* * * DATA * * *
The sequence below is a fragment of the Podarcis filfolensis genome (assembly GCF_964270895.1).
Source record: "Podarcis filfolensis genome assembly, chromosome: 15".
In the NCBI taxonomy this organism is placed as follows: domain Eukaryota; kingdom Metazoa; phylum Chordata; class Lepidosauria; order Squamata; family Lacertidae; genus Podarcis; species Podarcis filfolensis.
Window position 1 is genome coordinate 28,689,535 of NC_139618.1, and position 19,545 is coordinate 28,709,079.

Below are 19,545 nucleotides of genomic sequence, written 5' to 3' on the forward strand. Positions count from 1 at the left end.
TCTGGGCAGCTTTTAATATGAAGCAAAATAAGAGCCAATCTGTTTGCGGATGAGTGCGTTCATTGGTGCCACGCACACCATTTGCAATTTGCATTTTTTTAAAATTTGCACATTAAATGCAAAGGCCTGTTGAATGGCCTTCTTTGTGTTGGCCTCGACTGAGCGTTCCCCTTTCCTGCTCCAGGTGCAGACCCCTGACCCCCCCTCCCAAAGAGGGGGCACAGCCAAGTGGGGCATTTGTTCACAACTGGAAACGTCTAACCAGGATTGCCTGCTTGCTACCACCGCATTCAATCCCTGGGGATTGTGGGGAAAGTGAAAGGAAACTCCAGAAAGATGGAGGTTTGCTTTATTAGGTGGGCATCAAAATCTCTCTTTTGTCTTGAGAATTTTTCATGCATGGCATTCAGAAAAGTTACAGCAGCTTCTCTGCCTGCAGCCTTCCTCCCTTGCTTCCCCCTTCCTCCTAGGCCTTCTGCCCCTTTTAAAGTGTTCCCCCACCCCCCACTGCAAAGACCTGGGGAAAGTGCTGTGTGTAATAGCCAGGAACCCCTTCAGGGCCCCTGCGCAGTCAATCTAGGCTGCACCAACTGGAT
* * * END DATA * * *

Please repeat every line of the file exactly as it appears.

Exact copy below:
The sequence below is a fragment of the Podarcis filfolensis genome (assembly GCF_964270895.1).
Source record: "Podarcis filfolensis genome assembly, chromosome: 15".
In the NCBI taxonomy this organism is placed as follows: domain Eukaryota; kingdom Metazoa; phylum Chordata; class Lepidosauria; order Squamata; family Lacertidae; genus Podarcis; species Podarcis filfolensis.
Window position 1 is genome coordinate 28,689,535 of NC_139618.1, and position 19,545 is coordinate 28,709,079.

Below are 19,545 nucleotides of genomic sequence, written 5' to 3' on the forward strand. Positions count from 1 at the left end.
TCTGGGCAGCTTTTAATATGAAGCAAAATAAGAGCCAATCTGTTTGCGGATGAGTGCGTTCATTGGTGCCACGCACACCATTTGCAATTTGCATTTTTTTAAAATTTGCACATTAAATGCAAAGGCCTGTTGAATGGCCTTCTTTGTGTTGGCCTCGACTGAGCGTTCCCCTTTCCTGCTCCAGGTGCAGACCCCTGACCCCCCCTCCCAAAGAGGGGGCACAGCCAAGTGGGGCATTTGTTCACAACTGGAAACGTCTAACCAGGATTGCCTGCTTGCTACCACCGCATTCAATCCCTGGGGATTGTGGGGAAAGTGAAAGGAAACTCCAGAAAGATGGAGGTTTGCTTTATTAGGTGGGCATCAAAATCTCTCTTTTGTCTTGAGAATTTTTCATGCATGGCATTCAGAAAAGTTACAGCAGCTTCTCTGCCTGCAGCCTTCCTCCCTTGCTTCCCCCTTCCTCCTAGGCCTTCTGCCCCTTTTAAAGTGTTCCCCCACCCCCCACTGCAAAGACCTGGGGAAAGTGCTGTGTGTAATAGCCAGGAACCCCTTCAGGGCCCCTGCGCAGTCAATCTAGGCTGCACCAACTGGAT